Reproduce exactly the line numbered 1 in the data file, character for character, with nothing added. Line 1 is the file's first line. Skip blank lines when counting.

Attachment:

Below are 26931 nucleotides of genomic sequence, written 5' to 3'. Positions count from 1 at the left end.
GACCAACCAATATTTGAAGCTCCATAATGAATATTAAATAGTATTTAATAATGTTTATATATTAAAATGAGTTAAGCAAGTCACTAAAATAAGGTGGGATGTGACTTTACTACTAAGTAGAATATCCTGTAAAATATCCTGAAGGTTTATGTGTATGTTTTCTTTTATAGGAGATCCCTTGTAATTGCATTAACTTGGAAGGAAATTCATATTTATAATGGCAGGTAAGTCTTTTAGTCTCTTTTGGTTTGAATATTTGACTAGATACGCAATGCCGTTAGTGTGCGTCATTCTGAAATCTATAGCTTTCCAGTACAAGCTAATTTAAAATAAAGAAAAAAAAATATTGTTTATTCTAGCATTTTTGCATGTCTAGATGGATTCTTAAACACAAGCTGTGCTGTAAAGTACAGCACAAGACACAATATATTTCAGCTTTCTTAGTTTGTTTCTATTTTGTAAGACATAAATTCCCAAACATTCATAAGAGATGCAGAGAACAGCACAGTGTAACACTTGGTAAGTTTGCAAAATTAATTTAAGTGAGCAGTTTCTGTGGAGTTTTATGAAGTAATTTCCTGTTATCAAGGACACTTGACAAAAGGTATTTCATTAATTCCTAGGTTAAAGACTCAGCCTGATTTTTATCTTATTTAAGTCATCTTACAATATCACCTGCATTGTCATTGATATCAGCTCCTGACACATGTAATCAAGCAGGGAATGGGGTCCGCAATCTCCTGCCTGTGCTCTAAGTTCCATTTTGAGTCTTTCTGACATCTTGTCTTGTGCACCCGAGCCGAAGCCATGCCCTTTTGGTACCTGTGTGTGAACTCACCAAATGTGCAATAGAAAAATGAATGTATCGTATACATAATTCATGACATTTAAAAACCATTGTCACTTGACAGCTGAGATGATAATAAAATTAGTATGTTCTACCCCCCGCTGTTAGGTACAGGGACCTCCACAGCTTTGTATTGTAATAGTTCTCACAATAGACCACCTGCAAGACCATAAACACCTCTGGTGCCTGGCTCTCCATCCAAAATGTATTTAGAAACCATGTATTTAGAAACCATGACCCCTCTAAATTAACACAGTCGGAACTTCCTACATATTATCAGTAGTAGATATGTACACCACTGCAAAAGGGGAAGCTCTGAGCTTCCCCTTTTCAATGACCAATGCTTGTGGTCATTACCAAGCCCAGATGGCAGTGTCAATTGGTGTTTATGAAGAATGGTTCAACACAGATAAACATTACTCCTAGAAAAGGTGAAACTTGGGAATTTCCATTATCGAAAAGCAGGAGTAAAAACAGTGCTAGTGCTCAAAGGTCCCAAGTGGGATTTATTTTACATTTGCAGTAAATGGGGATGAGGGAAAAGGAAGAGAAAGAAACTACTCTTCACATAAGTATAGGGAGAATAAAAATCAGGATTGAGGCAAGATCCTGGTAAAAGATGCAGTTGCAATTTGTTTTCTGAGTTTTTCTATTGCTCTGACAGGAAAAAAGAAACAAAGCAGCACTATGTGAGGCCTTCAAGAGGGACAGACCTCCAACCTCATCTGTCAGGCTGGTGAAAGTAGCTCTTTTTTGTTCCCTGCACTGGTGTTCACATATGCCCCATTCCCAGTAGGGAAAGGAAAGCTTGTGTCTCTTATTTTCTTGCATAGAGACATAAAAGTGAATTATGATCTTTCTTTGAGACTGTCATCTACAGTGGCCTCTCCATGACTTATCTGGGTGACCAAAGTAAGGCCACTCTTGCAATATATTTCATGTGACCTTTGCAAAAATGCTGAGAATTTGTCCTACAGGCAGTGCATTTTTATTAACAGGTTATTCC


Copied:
Below are 26931 nucleotides of genomic sequence, written 5' to 3'. Positions count from 1 at the left end.